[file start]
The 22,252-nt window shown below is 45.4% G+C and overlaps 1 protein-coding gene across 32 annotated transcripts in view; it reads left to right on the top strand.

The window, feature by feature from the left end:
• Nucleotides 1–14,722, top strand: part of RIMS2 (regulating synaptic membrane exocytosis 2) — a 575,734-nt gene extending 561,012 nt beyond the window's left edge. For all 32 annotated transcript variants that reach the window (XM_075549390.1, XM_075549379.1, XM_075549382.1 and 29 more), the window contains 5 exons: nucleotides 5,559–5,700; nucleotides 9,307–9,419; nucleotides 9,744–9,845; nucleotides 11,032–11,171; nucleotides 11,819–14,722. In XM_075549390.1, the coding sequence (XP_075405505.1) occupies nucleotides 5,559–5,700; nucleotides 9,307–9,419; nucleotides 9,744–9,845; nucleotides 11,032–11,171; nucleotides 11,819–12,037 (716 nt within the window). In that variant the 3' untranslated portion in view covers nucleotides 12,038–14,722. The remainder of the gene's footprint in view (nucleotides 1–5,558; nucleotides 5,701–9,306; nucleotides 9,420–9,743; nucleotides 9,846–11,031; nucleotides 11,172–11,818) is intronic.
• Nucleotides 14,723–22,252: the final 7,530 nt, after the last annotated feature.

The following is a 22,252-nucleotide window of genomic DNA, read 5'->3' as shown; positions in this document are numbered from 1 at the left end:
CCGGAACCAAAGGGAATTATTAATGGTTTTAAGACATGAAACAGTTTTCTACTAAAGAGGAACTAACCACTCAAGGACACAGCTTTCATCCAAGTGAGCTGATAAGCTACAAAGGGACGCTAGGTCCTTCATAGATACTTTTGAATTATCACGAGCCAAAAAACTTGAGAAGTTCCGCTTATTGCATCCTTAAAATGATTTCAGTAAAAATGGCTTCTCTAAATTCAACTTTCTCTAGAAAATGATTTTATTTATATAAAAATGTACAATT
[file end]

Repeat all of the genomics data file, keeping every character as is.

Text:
The 22,252-nt window shown below is 45.4% G+C and overlaps 1 protein-coding gene across 32 annotated transcripts in view; it reads left to right on the top strand.

The window, feature by feature from the left end:
• Nucleotides 1–14,722, top strand: part of RIMS2 (regulating synaptic membrane exocytosis 2) — a 575,734-nt gene extending 561,012 nt beyond the window's left edge. For all 32 annotated transcript variants that reach the window (XM_075549390.1, XM_075549379.1, XM_075549382.1 and 29 more), the window contains 5 exons: nucleotides 5,559–5,700; nucleotides 9,307–9,419; nucleotides 9,744–9,845; nucleotides 11,032–11,171; nucleotides 11,819–14,722. In XM_075549390.1, the coding sequence (XP_075405505.1) occupies nucleotides 5,559–5,700; nucleotides 9,307–9,419; nucleotides 9,744–9,845; nucleotides 11,032–11,171; nucleotides 11,819–12,037 (716 nt within the window). In that variant the 3' untranslated portion in view covers nucleotides 12,038–14,722. The remainder of the gene's footprint in view (nucleotides 1–5,558; nucleotides 5,701–9,306; nucleotides 9,420–9,743; nucleotides 9,846–11,031; nucleotides 11,172–11,818) is intronic.
• Nucleotides 14,723–22,252: the final 7,530 nt, after the last annotated feature.

The following is a 22,252-nucleotide window of genomic DNA, read 5'->3' as shown; positions in this document are numbered from 1 at the left end:
CCGGAACCAAAGGGAATTATTAATGGTTTTAAGACATGAAACAGTTTTCTACTAAAGAGGAACTAACCACTCAAGGACACAGCTTTCATCCAAGTGAGCTGATAAGCTACAAAGGGACGCTAGGTCCTTCATAGATACTTTTGAATTATCACGAGCCAAAAAACTTGAGAAGTTCCGCTTATTGCATCCTTAAAATGATTTCAGTAAAAATGGCTTCTCTAAATTCAACTTTCTCTAGAAAATGATTTTATTTATATAAAAATGTACAATT